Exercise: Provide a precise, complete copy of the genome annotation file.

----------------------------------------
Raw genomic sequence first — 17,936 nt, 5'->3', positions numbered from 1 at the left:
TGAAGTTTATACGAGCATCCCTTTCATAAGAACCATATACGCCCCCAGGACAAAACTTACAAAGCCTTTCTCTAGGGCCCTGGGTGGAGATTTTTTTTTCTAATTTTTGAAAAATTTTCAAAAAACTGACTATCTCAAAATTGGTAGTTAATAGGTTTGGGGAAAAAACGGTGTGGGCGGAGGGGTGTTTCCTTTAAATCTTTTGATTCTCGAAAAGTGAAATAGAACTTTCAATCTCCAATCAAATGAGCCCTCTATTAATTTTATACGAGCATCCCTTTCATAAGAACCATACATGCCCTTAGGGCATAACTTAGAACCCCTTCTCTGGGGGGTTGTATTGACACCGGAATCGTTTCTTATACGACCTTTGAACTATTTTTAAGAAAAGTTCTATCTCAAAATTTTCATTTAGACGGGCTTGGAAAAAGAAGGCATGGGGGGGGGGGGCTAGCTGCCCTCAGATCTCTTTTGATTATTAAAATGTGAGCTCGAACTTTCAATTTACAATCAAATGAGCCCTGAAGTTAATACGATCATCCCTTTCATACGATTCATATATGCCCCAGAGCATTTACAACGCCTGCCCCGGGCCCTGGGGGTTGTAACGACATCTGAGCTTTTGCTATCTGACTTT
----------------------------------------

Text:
Raw genomic sequence first — 17,936 nt, 5'->3', positions numbered from 1 at the left:
TGAAGTTTATACGAGCATCCCTTTCATAAGAACCATATACGCCCCCAGGACAAAACTTACAAAGCCTTTCTCTAGGGCCCTGGGTGGAGATTTTTTTTTCTAATTTTTGAAAAATTTTCAAAAAACTGACTATCTCAAAATTGGTAGTTAATAGGTTTGGGGAAAAAACGGTGTGGGCGGAGGGGTGTTTCCTTTAAATCTTTTGATTCTCGAAAAGTGAAATAGAACTTTCAATCTCCAATCAAATGAGCCCTCTATTAATTTTATACGAGCATCCCTTTCATAAGAACCATACATGCCCTTAGGGCATAACTTAGAACCCCTTCTCTGGGGGGTTGTATTGACACCGGAATCGTTTCTTATACGACCTTTGAACTATTTTTAAGAAAAGTTCTATCTCAAAATTTTCATTTAGACGGGCTTGGAAAAAGAAGGCATGGGGGGGGGGGGCTAGCTGCCCTCAGATCTCTTTTGATTATTAAAATGTGAGCTCGAACTTTCAATTTACAATCAAATGAGCCCTGAAGTTAATACGATCATCCCTTTCATACGATTCATATATGCCCCAGAGCATTTACAACGCCTGCCCCGGGCCCTGGGGGTTGTAACGACATCTGAGCTTTTGCTATCTGACTTT